BASS Conservation Program


Year in review: Conservation's impact

BASS Communications

CELEBRATION, Fla. BASS Conservation positively impacted the legal and environmental landscape surrounding the sport of fishing in 2005.

Conservation has been a cornerstone philosophy of BASS since its inception in 1968 and each year the organization acts as an activist for millions of American anglers and their waterways. "It was a busy year for the Conservation department," said Conservation Director Noreen Clough. "And it's been a really productive year. We have positively impacted a number of issues in the name of conservation and the angling community."

Included was a visit to Washington, D.C., to participate in the International Association of Fish and Wildlife Agencies President's budget briefing. Clough attended the meeting on behalf of the bass-angling community and evaluated proposed budgets for different federal agencies that have mandates for resource conservation.

Clough also testified before the House Resources Subcommittee on Fisheries, Conservation, Wildlife and Oceans regarding the National Fish Hatchery System. She spoke about BASS' support of the system - a network of more than 70 facilities operated by the U.S. Fish and Wildlife Service devoted to mitigating for fisheries lost to federal water projects throughout the United States, recovering species protected by the Endangered Species Act and restoring native fish populations.

"The National Fish Hatchery System is extremely important for fish health, fish management technology development and the continuation of healthy aquatic resources," said Clough.

There was more progress made in 2005. BASS Conservation successfully opposed a permit request for a new marina on Lake Guntersville in Alabama that would have negatively impacted spawning fish and nursing areas. That lake continues to be a prized fishery, in part because of the efforts to maintain its spawning and nursery areas and adequate aquatic vegetation. It also will play host to the "Southern Challenge," the fourth CITGO Bassmaster Elite Series stop, on April 20-23, 2006.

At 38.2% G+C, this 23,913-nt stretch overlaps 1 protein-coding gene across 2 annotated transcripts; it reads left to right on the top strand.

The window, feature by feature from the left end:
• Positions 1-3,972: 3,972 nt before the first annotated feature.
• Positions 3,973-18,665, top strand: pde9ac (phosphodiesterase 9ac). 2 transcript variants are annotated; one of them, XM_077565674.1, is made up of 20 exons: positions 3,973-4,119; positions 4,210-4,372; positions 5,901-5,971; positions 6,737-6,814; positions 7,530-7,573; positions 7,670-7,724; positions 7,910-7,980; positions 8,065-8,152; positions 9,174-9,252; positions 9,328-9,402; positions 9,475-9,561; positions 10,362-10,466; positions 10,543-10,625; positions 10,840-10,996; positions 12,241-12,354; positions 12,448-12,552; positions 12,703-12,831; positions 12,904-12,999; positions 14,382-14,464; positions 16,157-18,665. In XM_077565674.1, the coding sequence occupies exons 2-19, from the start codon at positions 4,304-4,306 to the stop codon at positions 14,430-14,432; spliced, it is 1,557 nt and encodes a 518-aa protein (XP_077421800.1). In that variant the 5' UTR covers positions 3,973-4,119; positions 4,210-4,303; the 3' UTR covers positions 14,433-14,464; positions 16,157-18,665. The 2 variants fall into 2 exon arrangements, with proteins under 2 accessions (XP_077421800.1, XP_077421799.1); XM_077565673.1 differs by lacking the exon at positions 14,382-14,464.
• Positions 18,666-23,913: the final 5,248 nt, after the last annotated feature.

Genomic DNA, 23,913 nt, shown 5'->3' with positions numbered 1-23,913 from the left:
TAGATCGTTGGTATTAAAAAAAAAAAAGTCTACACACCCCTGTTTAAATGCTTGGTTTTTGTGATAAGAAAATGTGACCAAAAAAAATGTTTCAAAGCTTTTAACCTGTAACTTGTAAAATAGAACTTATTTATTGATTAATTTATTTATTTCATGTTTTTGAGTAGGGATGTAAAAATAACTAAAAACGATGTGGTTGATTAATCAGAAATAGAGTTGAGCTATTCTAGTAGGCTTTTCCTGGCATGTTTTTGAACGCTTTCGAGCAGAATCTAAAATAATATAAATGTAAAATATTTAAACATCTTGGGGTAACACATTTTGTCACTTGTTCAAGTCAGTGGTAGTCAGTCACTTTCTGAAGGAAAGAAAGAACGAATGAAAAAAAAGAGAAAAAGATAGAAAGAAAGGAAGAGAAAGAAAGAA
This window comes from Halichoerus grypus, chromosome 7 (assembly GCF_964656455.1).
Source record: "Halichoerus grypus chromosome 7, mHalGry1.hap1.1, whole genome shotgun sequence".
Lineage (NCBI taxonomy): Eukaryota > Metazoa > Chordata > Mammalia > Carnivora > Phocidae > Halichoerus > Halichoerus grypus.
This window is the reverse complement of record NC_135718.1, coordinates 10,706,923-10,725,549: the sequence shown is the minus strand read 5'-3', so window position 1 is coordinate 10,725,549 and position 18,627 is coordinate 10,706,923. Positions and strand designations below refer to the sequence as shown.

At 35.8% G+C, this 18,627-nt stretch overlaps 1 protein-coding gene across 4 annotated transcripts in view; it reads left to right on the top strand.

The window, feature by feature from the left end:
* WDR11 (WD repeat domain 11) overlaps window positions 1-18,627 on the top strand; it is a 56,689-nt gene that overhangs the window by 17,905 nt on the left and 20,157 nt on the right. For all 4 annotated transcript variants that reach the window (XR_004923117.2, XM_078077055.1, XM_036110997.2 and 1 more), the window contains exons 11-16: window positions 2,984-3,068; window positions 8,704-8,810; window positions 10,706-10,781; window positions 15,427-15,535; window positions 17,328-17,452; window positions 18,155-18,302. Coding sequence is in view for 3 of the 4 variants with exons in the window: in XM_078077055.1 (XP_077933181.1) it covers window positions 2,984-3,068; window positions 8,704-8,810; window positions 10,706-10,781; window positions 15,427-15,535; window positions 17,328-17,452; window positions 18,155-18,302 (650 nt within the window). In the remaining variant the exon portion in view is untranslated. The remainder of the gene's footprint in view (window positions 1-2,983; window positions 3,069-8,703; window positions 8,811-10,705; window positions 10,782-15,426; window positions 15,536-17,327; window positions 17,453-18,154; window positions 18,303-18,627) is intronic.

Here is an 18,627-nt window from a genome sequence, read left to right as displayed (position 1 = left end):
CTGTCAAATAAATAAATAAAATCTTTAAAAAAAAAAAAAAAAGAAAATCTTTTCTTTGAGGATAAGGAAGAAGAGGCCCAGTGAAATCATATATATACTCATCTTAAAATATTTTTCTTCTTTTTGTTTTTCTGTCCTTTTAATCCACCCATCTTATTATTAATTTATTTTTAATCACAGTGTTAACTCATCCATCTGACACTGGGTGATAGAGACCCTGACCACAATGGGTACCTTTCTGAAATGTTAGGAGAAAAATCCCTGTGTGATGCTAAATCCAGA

Also on the fishery front, BASS Associate Director of Conservation Chris Horton helped successfully petition to have additional fisheries mitigation components and funding added to the Arkansas River Navigation Project, which if left unchanged, would have had major and adverse impacts to the Arkansas River fisheries.

BASS has a vested interest in the Arkansas River, as it was the site of the 1984 and 1985 CITGO Bassmaster Classic and also will host the third Bassmaster Major, Aug. 24-27, 2006.

On the West coast, Clough and Horton worked closely with the California Fish and Game Department to implement new regulations allowing the culling during bass tournaments.

Horton also worked with the Wisconsin Department of Natural Resources on tournament culling studies and analysis to provide tournament anglers permanent culling opportunities in one of the last three states where it is still prohibited.

"There has been no demonstrated negative impact with regards to culling," said Horton. "A prime objective is to allow anglers to make logical decisions regarding culling and not rob communities of the positive impact tournament fishing could have on an area."

Although Clough and Horton have garnered numerous accolades over the years, Clough was named a director of the Berkley Conservation Institute's Conservation Leaders advisory board and nominated to the American Sportfishing Association's Future Fisherman Foundation's board of directors in 2005.